Saturday, 10 March 2012

Why I Hate the Lamy Safari

I've just retired my two Lamy Safaris, probably never to re-ink them. This is a pen I really wanted to like, and have ended up buying four of them, including two for my children, but have found that it's just not for me.

Lamy produces a range of pens with some outstanding designs, such as the famous Lamy 2000, or more modestly, the Tipo. I don't have a problem with modern design; I can use the Safari quite happily with its odd nib section grip. I like the size of it, and the chunky barrel. The fact that the cap pops off and on is a plus for me, as I prefer that to screw-on caps.

I like the fact that it is available in a range of colours, or even no colour (the Vista). I even quite like the thick wire clip.

One problem I have with the Safari is the fact that it takes a proprietary ink cartridge, the T10. It's easy enough to fill using a syringe, but that tapered section on the end always seems to stay filled with ink. If you want to instal a filler, you have to get the special Lamy model, the Z24. I find the fact that it does not take standard international cartridges a big drawback. Granted, I love Pilot pens which have their own IC-50 proprietary cartridge, but their pens so well for me out of the box, I am prepared to overlook that. (Plus, they don't have that wretched narrow tail at the end.)

But what I dislike most of all about the Safari is the deal-breaker: the nib. For me the heart of the fountain pen is the nib. I have tried a variety of nibs for my Safaris, and all of the nibs I have tried have been unsatisfactory to the point of irritation. My first Safari was a black model with a B nib, which was rough and did not seem to give the broad line I was after. Perhaps it was a dodgy example? So when I got the next one, I ordered an EF nib. I replaced the B with the EF and everything seemed fine...but then I noticed how scratchy the nib was on the paper, and the fact that the line was very slightly uneven - like a stub but in miniature. I realise that fine nibs are at risk of being scratchy, but I have used enough Japanese pens to know that it is not inevitable. But the unevenness of the line was enough to put me off.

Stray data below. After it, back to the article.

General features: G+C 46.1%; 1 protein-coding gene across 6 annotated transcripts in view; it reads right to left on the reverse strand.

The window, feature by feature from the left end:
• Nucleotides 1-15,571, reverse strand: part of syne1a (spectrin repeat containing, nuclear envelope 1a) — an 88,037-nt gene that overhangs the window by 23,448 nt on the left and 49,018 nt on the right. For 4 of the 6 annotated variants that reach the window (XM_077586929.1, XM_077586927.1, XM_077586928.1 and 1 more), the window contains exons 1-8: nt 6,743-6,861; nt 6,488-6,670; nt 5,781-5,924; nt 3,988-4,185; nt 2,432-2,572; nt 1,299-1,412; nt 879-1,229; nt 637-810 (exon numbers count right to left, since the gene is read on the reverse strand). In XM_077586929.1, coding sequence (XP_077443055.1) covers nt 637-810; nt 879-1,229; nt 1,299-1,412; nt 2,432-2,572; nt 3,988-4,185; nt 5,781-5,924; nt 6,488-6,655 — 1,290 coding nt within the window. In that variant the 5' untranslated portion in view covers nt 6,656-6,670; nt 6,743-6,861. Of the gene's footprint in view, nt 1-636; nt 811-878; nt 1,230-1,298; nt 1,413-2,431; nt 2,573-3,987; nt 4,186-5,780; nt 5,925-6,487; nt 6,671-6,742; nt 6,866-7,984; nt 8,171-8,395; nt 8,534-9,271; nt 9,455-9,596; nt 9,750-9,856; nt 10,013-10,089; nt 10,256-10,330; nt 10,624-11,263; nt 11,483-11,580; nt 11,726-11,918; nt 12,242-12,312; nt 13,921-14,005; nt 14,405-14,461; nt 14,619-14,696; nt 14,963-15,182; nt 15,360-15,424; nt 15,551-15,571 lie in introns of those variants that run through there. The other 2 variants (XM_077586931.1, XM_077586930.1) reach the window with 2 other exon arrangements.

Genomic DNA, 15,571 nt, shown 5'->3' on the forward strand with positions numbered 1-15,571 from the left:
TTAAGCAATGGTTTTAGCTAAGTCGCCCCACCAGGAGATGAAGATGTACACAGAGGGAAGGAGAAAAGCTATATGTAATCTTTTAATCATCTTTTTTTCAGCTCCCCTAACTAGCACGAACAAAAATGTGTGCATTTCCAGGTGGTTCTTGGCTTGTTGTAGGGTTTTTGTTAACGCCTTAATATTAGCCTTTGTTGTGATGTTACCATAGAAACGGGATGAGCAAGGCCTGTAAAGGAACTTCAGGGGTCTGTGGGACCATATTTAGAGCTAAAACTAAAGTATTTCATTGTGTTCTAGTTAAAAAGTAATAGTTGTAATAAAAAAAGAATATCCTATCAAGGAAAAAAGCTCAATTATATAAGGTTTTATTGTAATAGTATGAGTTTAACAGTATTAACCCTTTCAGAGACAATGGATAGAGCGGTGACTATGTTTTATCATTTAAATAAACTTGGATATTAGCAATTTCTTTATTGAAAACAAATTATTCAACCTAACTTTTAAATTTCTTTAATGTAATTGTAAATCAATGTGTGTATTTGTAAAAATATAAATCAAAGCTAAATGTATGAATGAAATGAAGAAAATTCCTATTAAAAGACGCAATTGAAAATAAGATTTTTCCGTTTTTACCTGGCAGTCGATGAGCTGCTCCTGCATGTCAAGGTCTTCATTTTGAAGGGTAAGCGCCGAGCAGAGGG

I have also tried the M nib which is standard on the Safari. The line is even and looks good on the page, but the smoothness is still missing. It's at this point that I give in. I could have ordered one of their famed italic nibs such as the 1.9mm, but to be honest I can't be arsed. For the price of getting the nibs smoothed I could buy a few Pilot 78Gs, a type of pen which, although more traditional in shape, much smaller and with a screw-on cap, offers a much more enjoyable writing experience.

I know the Safari has lots of fans, and I've probably alienated those who may read this. It is a classic design, but not one I can use: rather, it's one I can admire from a distance.

Thursday, 1 March 2012

Guardian and BBC Talk Stationery

LinkThe Graun's Lucy Mangan has come out of the cupboard as a stationery fan in an amusing article published online here. (I have posted a comment under the article which is awaiting moderation as I type this.) She has also put together a programme for BBC Radio 4 called The Stationery Cupboard, which is broadcast in the UK on Friday, 2 March at 1100 UTC. I hope to check out after work tomorrow.

I wasn't invited to appear on the programme, but that's OK; this is the pen and paper blog nobody's talking about, after all....